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RAK Takes Flight

RAK Takes Flight

The Northern emirate is boosting its planes to attract wealthy Westerners.

For many explorers, venturing to the Northern Emirates means a stay at one of a string of attractive resorts in Ras Al Khaimah or Fujairah. Most weekenders taking the penultimate exit on Emirates Road soon find themselves in Dibba, Fujairah’s oasis. But take a left turn at the roundabout on the truck road, and you will soon find yourself at one of the area’s best kept secrets, nestling in the triangle formed by the villages of Hamraniyah, Mudfak and Al Faslayn: RAK International Airport.

The government of Ras Al Khaimah has created several agencies to foster economic development. RAK Investment Authority, RAK Investment and Development Authority and RAK Tourism Authority are all committed to the drive to attract business and visitors. Industry is mushrooming, with RAK Ceramics’ global success acting as a springboard for a multitude of ventures at RAK’s industrial parks. Another player contributing to the effort is a revitalised RAK Airways.

Founded in February 2006, flights commenced on 29 November 2007, only to cease in December 2008 due to the global downturn. In September 2010, the airline began operations once again. In addition, in a deal with charter operator Jet2, RAK Airways is to begin operating double-daily flights from Germany, when the tourism season starts up again in September, after daily flights last season, as well as a spate of arrivals from Sweden, boosted annual throughput to 50,000 tourists.

The airline’s scheduled flights serve nine destinations: Jeddah, Doha, Cairo, Calicut, Dhaka, Lahore, Chittagong, Peshawar and Kathmandu, with special buses laid on to bring travellers from locations throughout the UAE, including Al-Ain and Dubai. Today, it operates two Airbus A320s with another likely to join the fleet early in 2013, after plans for its acquisition in October were pushed back. If all goes according to plan, the airline hopes to have a fleet of 10 by 2015.

“The main challenge for a start-up carrier… is to manage its finances,” says CEO John Brayford, who was appointed in April 2012. “In our case, we are operating a relatively new airline in an environment where we have some of most successful carriers in world. To name a few, Air Arabia and Emirates are growing, while flydubai is very ambitious and quite ruthless in expansion of its network. We can’t afford as a small carrier to lose control of our finances.”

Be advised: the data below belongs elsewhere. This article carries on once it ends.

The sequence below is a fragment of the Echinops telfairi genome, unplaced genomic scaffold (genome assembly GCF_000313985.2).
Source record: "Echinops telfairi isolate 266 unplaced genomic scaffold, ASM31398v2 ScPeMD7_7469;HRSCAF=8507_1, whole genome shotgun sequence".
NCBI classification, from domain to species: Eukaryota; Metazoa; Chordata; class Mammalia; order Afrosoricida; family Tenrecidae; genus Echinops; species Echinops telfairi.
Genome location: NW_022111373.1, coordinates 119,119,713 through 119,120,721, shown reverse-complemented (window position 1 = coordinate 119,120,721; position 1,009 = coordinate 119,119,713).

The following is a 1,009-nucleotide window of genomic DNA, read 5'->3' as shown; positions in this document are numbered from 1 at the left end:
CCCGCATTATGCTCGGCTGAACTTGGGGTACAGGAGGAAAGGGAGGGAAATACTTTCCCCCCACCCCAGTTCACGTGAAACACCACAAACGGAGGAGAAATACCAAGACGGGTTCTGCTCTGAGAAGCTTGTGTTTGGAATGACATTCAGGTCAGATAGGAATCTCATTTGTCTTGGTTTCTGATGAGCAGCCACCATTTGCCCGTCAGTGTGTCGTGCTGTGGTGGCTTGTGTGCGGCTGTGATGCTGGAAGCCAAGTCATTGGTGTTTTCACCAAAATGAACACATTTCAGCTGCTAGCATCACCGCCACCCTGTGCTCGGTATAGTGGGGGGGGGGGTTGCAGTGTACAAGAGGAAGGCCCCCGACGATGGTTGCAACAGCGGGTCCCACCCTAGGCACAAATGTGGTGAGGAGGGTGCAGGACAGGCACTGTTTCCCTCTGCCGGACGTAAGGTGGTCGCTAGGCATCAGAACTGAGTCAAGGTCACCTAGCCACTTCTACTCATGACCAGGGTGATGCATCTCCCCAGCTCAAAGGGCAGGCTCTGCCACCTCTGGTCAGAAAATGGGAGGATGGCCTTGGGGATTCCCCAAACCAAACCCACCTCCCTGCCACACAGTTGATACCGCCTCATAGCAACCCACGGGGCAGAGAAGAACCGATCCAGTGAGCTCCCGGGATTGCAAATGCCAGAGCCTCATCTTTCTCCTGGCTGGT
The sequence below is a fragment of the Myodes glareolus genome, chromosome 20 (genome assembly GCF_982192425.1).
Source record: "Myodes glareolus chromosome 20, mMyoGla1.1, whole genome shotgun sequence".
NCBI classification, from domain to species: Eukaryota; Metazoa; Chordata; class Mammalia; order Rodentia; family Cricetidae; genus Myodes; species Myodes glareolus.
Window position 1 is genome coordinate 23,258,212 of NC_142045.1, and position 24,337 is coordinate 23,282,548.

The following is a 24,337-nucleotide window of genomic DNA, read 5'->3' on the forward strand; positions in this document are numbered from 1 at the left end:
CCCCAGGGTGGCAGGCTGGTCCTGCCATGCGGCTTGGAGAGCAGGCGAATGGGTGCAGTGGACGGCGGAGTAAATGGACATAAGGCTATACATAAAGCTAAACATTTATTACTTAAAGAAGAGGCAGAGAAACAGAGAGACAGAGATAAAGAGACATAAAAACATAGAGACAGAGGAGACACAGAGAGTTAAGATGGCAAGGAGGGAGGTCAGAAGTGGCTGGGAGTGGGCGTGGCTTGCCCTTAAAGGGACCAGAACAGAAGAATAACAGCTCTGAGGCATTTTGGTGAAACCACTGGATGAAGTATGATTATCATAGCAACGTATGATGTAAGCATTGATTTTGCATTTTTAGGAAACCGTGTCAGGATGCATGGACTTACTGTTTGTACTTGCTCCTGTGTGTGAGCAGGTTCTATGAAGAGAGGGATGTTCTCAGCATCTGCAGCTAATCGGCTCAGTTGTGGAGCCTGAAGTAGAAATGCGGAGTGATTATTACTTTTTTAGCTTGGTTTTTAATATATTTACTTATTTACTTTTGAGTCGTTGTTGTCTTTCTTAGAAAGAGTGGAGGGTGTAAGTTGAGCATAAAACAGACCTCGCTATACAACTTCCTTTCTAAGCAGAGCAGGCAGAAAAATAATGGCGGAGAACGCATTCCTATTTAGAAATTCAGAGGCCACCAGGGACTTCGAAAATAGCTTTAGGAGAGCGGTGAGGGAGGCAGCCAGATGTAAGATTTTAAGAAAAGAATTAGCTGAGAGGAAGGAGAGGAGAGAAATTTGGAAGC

RAK Airways runs limousine pick-ups for high-end UAE passengers, who can travel business class on RAK Premier, introduced in June. Eight seats are available on one A320 and six on the other. Travel time from South Dubai is around 75 minutes; getting through baggage and passport control at RAK Airport takes 10 minutes. Brayford says the service is competitive, costing Dhs1,600 to Doha, compared to Dhs4,500 on Emirates and Dhs5,700 on Qatar Airways.

Several hotels are attracting high-quality European tourists to resorts like the Banyan Tree Al Wadi, the Hilton Ras Al Khaimah Resort and Spa, The Cove Rotana and the RAK Waldorf Astoria, due to open later this year. These visitors are quite happy to spend seven days in the emirate at highly competitive hotel rates, at least compared to Dubai and other premium destinations, and make the occasional foray to Dubai Mall for a day’s shopping.

RAK Airport is also thriving. Andrew Gower, RAK Airport CEO and former boss of Liverpool’s John Lennon International, hopes to create new cargo and maintenance, repair and overhaul (MRO) facilities in future to cater to the massive market for players like Emirates and other flag-carriers in the region. The airport saw 328,000 passengers in 2011 and expects this to hit one million in 2015, an annual growth rate of 32 per cent. “We are talking to GCC players and hoping to bring in another low-cost carrier,” he says.

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